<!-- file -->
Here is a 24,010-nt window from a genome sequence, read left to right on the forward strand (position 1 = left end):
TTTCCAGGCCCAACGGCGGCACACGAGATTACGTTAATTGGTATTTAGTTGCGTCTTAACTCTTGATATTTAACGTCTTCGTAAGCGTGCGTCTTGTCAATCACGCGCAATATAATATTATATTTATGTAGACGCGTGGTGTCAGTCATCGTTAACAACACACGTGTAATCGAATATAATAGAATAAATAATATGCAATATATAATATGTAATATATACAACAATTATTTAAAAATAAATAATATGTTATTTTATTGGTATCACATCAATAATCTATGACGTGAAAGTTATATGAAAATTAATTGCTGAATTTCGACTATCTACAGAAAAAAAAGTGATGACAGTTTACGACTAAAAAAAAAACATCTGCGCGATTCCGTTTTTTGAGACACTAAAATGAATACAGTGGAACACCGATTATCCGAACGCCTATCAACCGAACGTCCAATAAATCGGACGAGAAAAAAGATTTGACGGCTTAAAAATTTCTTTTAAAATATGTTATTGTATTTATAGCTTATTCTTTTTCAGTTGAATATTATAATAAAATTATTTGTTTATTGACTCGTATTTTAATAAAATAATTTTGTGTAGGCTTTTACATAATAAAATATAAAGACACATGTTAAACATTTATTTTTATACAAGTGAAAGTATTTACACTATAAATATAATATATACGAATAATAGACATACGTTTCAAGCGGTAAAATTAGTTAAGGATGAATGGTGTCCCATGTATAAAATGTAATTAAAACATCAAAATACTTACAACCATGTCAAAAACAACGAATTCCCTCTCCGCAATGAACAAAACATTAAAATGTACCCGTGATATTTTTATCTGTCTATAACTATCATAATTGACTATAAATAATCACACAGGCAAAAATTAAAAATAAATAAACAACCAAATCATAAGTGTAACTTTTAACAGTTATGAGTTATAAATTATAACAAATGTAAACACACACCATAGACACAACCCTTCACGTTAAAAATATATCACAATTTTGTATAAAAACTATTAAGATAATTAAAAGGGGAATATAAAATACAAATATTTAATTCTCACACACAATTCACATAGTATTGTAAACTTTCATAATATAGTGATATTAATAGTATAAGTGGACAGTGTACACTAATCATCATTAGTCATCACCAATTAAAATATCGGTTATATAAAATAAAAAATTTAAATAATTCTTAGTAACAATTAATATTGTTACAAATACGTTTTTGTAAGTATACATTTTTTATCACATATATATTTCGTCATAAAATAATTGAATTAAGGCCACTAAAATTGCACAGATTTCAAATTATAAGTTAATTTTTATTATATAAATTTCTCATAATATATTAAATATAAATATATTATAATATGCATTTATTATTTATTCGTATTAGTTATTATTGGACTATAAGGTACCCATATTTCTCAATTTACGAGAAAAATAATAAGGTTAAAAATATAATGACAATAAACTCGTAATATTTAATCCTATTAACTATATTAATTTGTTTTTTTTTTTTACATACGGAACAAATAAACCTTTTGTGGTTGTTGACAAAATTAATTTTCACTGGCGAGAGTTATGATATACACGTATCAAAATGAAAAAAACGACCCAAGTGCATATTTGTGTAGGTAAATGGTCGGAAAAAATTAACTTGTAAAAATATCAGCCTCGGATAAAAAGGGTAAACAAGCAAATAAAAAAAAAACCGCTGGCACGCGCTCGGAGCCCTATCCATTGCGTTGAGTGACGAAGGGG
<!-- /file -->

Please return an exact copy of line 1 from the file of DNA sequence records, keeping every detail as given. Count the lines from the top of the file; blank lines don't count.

Here is a 24,010-nt window from a genome sequence, read left to right on the forward strand (position 1 = left end):